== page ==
Barnes & Noble Is Planning to Close a Lot of Stores, Again [Updated]

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Photo: Steve Mack/Getty Images

The incredible compression and consolidation of the book business is continuing apace, with Barnes & Noble CEO Mitchell Klipper telling The Wall Street Journal that the bookseller plans to close up to a third of its 689 stores over the next decade.

"In 10 years we'll have 450 to 500 stores," Klipper said, noting that by closing money-losing stores, the company's overall financials would improve. Klipper also said, "We're going to be around a long time," which falls under the category of "if you have to say it, it's not a good sign."

Barnes & Noble has been grasping at straws for years, trying to figure out how to reconcile the inevitable shrinkage of the book industry with the fact that many of its stores remain modestly profitable. It closed the unprofitable B. Dalton chain, which it owned, and shut down some Barnes & Noble retail stores — including one at Lincoln Center — and fended off a hostile takeover attempt from magnate Ron Burkle.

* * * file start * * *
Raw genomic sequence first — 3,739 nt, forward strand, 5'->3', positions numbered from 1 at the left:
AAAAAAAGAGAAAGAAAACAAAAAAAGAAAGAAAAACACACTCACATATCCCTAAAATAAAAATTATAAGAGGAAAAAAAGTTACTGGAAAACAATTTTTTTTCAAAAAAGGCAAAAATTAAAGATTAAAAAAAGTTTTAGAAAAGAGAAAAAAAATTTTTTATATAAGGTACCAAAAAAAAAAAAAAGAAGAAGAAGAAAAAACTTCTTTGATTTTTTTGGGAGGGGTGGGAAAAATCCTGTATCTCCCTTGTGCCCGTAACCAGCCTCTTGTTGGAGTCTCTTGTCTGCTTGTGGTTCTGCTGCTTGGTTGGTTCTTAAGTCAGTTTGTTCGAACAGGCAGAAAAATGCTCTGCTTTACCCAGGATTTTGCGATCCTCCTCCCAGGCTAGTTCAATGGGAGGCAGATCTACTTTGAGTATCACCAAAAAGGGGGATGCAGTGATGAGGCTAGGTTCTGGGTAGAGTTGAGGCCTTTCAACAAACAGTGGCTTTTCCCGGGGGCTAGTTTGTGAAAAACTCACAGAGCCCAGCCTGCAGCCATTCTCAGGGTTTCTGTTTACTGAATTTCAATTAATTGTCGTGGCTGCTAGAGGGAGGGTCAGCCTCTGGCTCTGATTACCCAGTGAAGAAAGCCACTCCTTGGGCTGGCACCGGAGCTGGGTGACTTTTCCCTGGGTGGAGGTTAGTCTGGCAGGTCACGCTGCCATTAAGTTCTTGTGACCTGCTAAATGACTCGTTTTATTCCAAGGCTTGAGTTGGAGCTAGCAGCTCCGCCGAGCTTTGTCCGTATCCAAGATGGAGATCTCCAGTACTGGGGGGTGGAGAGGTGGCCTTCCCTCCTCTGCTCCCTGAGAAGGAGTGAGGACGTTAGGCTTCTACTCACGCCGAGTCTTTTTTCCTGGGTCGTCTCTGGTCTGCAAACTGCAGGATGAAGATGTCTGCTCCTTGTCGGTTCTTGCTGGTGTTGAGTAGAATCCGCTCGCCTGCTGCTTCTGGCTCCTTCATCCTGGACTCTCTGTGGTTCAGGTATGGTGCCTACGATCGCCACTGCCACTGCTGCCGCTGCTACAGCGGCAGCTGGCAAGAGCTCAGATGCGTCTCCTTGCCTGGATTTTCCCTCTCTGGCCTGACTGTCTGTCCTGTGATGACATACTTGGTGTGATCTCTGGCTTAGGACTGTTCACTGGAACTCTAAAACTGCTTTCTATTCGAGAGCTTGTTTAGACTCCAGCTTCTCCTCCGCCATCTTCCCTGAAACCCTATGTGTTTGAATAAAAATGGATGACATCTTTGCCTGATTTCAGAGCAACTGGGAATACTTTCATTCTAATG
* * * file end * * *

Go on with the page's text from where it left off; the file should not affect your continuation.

Many insiders are placing hopes on the Nook e-book business (which it considered spinning off into a separate company last year) to save it, but that could take years — as it stands, the company spends $1.50 for every online dollar it makes. Even the massive sales of the Fifty Shades of Grey series — which boosted Barnes & Noble's 2012 financials considerably — haven't helped with the overall profit picture.

Until it figures out how to become profitable in a post-Fifty Shades world, Barnes & Noble can at least take solace in the fact that it's not Borders, whose old New York City outpost at 2 Penn Plaza is now a One Direction pop-up store.

Update: A Barnes & Noble spokeswoman sends along this statement: "Barnes & Noble has not adjusted its store closing plan whatsoever. The Wall Street Journal article today implies that our rate of store closures has changed. We have historically closed approximately 15 stores per year for the last 10 years. Of that number some of the stores are unprofitable while others are relocations to better properties. The numbers reported today by the Wall Street Journal are consistent with analysts’ expectations."